Convertible preferred stock can be exchanged for a predetermined number of company common stock shares. Generally, this can occur at the discretion of the investor, and he or she may pick any time to do so and, therefore, take advantage of fluctuations in the price of common stock. Once converted, the common stock cannot be converted back to preferred status.

Often times companies will keep the right to call or buy back preferred shares at a predetermined price. These shares are callable shares.

There is a class of preferred shares known as “participating preferred stock. ” These preferred issues offer holders the opportunity to receive extra dividends if the company achieves predetermined financial goals. Investors who purchased these stocks receive their regular dividend regardless of company performance (assuming the company does well enough to make its annual dividend payments). If the company achieves predetermined sales, earnings, or profitability goals, the investors receive an additional dividend.

Almost all preferred shares have a negotiated, fixed-dividend amount. The dividend is usually specified as a percentage of the par value, or as a fixed amount. Sometimes, dividends on preferred shares may be negotiated as floating; they may change according to a benchmark interest-rate index or floating rate. An example of this would be tying the dividend rate to LIBOR.

Comparing Common Stock, Preferred Stock, and Debt

Common stock, preferred stock, and debt are all securities that a company may offer; each of these securities carries different rights.

Learning Objectives

Differentiate between the rights of common shareholders, preferred shareholders, and bond holders

Key Takeaways

Key Points

  • Common stock and preferred stock fall behind debt holders as creditors that would receive assets in the case of company liquidation.
  • Common stock and preferred stock are both types of equity ownership. They receive rights of ownership in the company, such as voting and dividends.
  • Debt holders often receive a bond for lending and while this does not give the ownership rights of being a stockholder, it does create a superior claim to a company’s assets in the case of liquidation.

Key Terms

  • Common stock: Common stock is a form of corporate equity ownership, a type of security.
  • bond: A bond is an instrument of indebtness of the bond issuers toward the bond holders.
  • Preferred Stock: Preferred stock is an equity security that has the properties of both an equity and debt instrument and is higher ranking than common stock.

Equity

Common Stock and Preferred Stock are both methods of purchasing equity in a business entity.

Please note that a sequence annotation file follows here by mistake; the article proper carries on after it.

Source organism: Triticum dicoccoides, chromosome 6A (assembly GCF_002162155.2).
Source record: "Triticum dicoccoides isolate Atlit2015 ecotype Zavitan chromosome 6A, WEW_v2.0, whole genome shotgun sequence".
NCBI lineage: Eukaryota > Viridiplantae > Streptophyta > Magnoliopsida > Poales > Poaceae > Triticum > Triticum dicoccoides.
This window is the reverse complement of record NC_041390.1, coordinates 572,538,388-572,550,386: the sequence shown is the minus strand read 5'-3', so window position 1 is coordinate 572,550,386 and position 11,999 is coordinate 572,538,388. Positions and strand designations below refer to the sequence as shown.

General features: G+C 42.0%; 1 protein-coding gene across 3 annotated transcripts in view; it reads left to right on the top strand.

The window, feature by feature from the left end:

Common stock generally carries voting rights along with it, while preferred shares generally do not.

Preferred shares act like a hybrid security, in between common stock and holding debt. Preferred stock can (depending on the issue) be converted to common stock and have access to accumulated dividends and multiple other rights. Preferred stock also has access to dividends and assets in the case of liquidation before common stock does.

However, both common and preferred stock fall behind debt holders when it comes to claims to assets of a business entity should bankruptcy occur. Common shareholders often do not receive any assets after bankruptcy as a result of this principle. However, common stock shareholders can theoretically use their votes to affect company decision making and direction in a way they believe will help the company avoid liquidation in the first place.

Debt

Debt can be “purchased” from a company in the form of a bond.

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A bond from the Dutch East India Company: A bond is a financial security that represents a promise by a company or government to repay a certain amount, with interest, to the bondholder.

In finance, a bond is an instrument of indebtedness of the bond issuer to the holders. It is a debt security, under which the issuer owes the holders a debt and, depending on the terms of the bond, is obliged to pay them interest and/or to repay the principal at a later date, termed the maturity. Therefore, a bond is a form of loan or IOU: the holder of the bond is the lender (creditor), the issuer of the bond is the borrower (debtor), and the coupon is the interest. Bonds provide the borrower with external funds to finance long-term investments, or, in the case of government bonds, to finance current expenditure.

Bonds and stocks are both securities, but the major difference between the two is that (capital) stockholders have an equity stake in the company (i.e., they are owners), whereas, bondholders have a creditor stake in the company (i.e., they are lenders). Another difference is that bonds usually have a defined term, or maturity, after which the bond is redeemed, whereas stocks may be outstanding indefinitely.